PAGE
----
The Tree that Bleeds
There are about 600 species and varieties of eucalyptus trees, all but six of which are native only to Australia and only one is not found there. These trees, which may reach 300 feet in height, grow as large forests only in a small area of Australia.
The trees have a number of ways to survive natural disasters such as fire, drought, and frost, but do not live as long as some of the oaks in the Northern Hemisphere. It might be because it is easier for them to become infested with fungus and termites. Their long branches tend to get caught in the wind, which breaks them and exposes the inner wood to the attacks of fungus and insects that sometimes kill the tree. Eucalyptus trees live an average of two to 400 hundred years, with old ones can reach 1,000 years of age.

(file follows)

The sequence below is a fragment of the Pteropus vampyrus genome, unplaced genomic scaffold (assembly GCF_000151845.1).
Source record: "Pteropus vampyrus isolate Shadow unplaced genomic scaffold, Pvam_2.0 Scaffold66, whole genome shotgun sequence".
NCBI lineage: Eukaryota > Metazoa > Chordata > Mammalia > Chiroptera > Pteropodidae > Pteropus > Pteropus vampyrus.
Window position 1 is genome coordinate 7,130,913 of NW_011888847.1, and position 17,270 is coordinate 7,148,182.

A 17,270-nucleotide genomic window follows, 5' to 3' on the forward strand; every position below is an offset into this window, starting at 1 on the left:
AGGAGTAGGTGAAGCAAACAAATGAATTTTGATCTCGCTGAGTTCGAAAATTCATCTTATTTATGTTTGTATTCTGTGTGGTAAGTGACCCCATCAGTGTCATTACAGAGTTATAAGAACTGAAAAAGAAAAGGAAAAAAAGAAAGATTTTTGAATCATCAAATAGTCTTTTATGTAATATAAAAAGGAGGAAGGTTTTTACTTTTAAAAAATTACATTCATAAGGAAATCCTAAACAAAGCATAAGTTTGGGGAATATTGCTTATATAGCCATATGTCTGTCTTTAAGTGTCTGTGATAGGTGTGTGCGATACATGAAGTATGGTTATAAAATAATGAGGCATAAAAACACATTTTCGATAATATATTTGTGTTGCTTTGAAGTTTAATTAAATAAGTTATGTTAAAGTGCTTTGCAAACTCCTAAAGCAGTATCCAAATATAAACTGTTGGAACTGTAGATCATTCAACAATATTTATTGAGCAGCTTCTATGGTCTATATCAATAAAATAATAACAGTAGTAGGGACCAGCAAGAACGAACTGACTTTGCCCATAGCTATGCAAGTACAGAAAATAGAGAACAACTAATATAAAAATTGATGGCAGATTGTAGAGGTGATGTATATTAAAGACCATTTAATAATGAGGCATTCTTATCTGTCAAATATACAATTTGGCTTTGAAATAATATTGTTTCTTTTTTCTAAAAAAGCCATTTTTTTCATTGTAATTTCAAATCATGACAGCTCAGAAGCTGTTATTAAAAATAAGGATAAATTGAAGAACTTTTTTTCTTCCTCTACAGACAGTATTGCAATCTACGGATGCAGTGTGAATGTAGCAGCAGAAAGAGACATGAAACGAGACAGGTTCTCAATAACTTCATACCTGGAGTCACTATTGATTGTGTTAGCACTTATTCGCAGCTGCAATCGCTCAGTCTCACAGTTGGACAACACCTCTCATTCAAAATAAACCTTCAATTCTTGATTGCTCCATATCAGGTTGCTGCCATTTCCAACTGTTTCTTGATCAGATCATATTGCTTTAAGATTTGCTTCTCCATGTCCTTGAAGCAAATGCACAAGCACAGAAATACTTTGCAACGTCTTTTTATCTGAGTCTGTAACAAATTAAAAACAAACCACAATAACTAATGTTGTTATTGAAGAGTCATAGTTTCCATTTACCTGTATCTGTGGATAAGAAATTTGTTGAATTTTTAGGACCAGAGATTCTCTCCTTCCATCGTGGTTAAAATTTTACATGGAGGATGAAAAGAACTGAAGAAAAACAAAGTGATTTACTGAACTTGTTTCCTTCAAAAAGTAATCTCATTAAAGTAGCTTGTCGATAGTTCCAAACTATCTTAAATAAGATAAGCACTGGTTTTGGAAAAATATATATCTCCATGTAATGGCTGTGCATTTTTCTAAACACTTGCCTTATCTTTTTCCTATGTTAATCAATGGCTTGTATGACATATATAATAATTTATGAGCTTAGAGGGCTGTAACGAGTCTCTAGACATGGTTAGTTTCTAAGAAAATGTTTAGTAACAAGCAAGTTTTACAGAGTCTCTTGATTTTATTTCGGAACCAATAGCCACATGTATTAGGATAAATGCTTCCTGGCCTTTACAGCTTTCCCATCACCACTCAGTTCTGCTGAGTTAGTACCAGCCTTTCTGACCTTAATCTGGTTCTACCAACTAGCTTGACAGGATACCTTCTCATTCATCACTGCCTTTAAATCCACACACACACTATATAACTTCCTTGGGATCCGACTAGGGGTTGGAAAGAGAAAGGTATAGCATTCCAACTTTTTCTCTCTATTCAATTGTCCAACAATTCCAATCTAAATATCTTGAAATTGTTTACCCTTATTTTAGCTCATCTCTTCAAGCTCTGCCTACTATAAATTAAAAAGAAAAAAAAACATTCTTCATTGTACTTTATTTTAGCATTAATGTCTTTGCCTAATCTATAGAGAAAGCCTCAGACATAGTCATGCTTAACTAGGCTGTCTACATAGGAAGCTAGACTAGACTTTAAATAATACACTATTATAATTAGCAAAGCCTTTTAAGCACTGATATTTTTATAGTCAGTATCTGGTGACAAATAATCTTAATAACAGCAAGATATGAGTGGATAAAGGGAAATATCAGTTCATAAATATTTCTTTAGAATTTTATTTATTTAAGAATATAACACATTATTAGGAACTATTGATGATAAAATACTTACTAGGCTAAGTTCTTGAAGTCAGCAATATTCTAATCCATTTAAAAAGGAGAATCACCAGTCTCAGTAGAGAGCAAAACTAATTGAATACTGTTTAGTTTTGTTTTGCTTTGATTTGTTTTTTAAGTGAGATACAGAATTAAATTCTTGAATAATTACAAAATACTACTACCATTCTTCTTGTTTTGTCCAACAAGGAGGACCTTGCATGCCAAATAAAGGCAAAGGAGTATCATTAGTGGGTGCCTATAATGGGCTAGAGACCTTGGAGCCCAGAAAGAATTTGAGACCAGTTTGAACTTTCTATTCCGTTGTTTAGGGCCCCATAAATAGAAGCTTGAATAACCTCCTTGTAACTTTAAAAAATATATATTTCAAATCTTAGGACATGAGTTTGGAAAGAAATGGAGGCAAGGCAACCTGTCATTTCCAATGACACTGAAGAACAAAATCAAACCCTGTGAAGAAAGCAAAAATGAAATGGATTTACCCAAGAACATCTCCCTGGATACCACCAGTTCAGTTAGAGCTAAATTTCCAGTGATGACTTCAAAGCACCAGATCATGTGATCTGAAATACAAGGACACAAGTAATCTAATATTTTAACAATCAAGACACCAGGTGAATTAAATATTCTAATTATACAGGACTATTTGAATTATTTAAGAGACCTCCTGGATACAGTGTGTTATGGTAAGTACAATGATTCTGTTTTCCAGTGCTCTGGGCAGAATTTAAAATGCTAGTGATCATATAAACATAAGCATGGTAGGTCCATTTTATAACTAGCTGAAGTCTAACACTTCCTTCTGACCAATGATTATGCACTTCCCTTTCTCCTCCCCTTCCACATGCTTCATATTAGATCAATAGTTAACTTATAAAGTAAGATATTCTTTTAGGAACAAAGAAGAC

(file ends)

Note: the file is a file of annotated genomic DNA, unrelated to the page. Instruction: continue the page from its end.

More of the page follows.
Some species of eucalyptus, however, have a remarkable defense against insect and fungus invasions. As soon as an injury occurs to the tree, the injured area is flooded with a sticky red liquid called "kino." As the kino comes in contact with air, it hardens to a bright-red mass that seals the wound off from the elements and attacking enemies.
The liquid sometimes pours forth with such force that attacking insects are literally washed away and may even become trapped in the substance as it hardens.
In the Northern Hemisphere we see much the same thing in cone-bearing trees when a wound causes the tree to seal the area with a sticky white sap.
One day a Man – Jesus by name – was hanging on a tree when a Roman soldier thrust a spear into His side. The power of the blood that was shed is unfathomable. It fights all the forces of sin that would invade the heart of even the weakest of God’s children. And it seals the life of those who accept Jesus, making it possible for them to grow up spiritually strong in Him.